8.2 History of Ethanol Use
As a product of the decomposition of sugars, ethanol is a naturally-occurring chemical. When fruit or any other plant material containing sugars decomposes in the right conditions, the chemical process called fermentation takes place, and ethanol is formed. Ancient humans knew about its existence, and also about its intoxicating effects. As early as 9,000 years ago, ancient peoples were already fermenting rice, honey, and grapes to make drinks with ethanol in them.
Ancient Greeks and Arabs knew about ethanol as well. Just as we now use the Arab-invented mathematics of “al-gebra,” we refer to ethanol by its Arabic name: alcohol. Many drinks ancient people first created, such as beer from fermented grains and wine from fermented grapes, are still produced using largely the same techniques today.
While fermentation and distillation has been used to make alcohol through the biological actions of yeast, the famous scientist Michael Faraday was the first person to create ethanol chemically, accidentally making it while studying reactions of coal gas and sulfuric acid in 1825.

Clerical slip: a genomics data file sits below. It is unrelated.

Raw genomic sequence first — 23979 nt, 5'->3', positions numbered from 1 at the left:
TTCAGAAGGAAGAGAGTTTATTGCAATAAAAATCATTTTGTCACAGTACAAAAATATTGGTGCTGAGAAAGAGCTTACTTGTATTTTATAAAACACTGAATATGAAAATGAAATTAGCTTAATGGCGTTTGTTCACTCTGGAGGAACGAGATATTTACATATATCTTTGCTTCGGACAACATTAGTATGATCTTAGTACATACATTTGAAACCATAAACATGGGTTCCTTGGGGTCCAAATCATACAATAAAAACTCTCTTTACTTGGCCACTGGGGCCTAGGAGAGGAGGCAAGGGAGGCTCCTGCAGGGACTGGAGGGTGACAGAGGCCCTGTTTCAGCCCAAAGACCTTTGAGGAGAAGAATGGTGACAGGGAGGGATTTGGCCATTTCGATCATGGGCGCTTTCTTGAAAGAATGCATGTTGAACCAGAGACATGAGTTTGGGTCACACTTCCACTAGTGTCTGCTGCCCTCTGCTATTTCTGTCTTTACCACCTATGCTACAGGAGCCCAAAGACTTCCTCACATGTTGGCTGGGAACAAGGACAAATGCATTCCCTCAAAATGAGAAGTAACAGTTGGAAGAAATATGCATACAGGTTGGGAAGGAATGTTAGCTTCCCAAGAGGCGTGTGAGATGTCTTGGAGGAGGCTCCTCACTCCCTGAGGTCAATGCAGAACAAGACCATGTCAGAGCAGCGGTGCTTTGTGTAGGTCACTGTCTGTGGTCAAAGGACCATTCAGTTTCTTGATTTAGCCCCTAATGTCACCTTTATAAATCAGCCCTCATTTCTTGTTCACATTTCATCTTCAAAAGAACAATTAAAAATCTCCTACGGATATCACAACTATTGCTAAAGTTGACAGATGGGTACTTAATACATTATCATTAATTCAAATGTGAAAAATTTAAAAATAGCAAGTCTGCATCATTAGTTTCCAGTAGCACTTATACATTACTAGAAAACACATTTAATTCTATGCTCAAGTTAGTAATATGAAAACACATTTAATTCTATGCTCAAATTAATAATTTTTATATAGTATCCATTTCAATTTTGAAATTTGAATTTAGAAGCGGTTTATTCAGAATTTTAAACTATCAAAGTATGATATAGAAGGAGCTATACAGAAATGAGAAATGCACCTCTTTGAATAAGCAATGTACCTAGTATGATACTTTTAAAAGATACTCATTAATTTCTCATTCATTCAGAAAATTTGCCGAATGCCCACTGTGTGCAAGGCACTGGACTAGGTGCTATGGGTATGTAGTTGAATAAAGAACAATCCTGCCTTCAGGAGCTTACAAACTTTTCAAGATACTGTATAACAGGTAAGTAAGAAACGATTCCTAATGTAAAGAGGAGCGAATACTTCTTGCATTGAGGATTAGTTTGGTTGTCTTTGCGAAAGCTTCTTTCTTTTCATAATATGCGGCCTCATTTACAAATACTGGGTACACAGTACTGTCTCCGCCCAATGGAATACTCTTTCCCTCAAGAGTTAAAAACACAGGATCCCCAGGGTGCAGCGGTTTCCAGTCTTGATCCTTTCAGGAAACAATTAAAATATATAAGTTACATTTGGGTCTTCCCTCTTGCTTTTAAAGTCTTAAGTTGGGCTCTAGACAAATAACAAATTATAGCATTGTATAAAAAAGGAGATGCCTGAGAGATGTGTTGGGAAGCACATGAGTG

Ethanol was used as a lamp oil as early as the 1840s until it was replaced by oil. Henry Ford called it the fuel of the future and produced cars that ran on it, but Prohibition soon made all ethanol –whether in alcoholic beverages or as fuel for cars– illegal. Oil and gasoline replaced ethanol again.  Now, as we look for alternative sources of fuel, ethanol is making a comeback. Most industrial ethanol now comes from the fermentation of corn, and 20% of the corn grown in the U.S. is now made into ethanol. Henry Ford’s fuel of the future now makes up 10% of all gasoline sold in the U.S. and there may soon be many cars running on 100% ethanol on our roads.